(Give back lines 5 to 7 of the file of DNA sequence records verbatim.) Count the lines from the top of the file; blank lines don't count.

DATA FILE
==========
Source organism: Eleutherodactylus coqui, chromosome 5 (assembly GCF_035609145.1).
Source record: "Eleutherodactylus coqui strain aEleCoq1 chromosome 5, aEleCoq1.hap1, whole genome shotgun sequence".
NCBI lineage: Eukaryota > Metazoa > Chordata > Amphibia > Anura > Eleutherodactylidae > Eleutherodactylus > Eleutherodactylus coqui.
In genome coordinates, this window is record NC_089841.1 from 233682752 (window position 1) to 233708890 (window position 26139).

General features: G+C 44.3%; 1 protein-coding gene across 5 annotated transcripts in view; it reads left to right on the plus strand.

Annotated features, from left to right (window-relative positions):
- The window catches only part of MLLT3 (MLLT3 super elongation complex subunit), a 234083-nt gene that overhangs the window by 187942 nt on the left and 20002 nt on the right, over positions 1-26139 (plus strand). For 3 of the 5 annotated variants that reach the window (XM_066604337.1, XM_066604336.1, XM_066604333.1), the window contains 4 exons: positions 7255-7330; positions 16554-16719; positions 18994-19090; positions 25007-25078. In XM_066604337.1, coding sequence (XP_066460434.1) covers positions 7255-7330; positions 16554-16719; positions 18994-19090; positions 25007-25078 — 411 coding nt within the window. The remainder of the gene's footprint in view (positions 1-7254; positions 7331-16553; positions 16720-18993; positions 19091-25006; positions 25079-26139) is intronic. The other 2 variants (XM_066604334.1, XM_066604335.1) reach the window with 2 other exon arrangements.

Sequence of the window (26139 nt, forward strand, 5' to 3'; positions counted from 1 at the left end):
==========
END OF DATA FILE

General features: G+C 44.3%; 1 protein-coding gene across 5 annotated transcripts in view; it reads left to right on the plus strand.

Annotated features, from left to right (window-relative positions):
- The window catches only part of MLLT3 (MLLT3 super elongation complex subunit), a 234083-nt gene that overhangs the window by 187942 nt on the left and 20002 nt on the right, over positions 1-26139 (plus strand). For 3 of the 5 annotated variants that reach the window (XM_066604337.1, XM_066604336.1, XM_066604333.1), the window contains 4 exons: positions 7255-7330; positions 16554-16719; positions 18994-19090; positions 25007-25078. In XM_066604337.1, coding sequence (XP_066460434.1) covers positions 7255-7330; positions 16554-16719; positions 18994-19090; positions 25007-25078 — 411 coding nt within the window. The remainder of the gene's footprint in view (positions 1-7254; positions 7331-16553; positions 16720-18993; positions 19091-25006; positions 25079-26139) is intronic. The other 2 variants (XM_066604334.1, XM_066604335.1) reach the window with 2 other exon arrangements.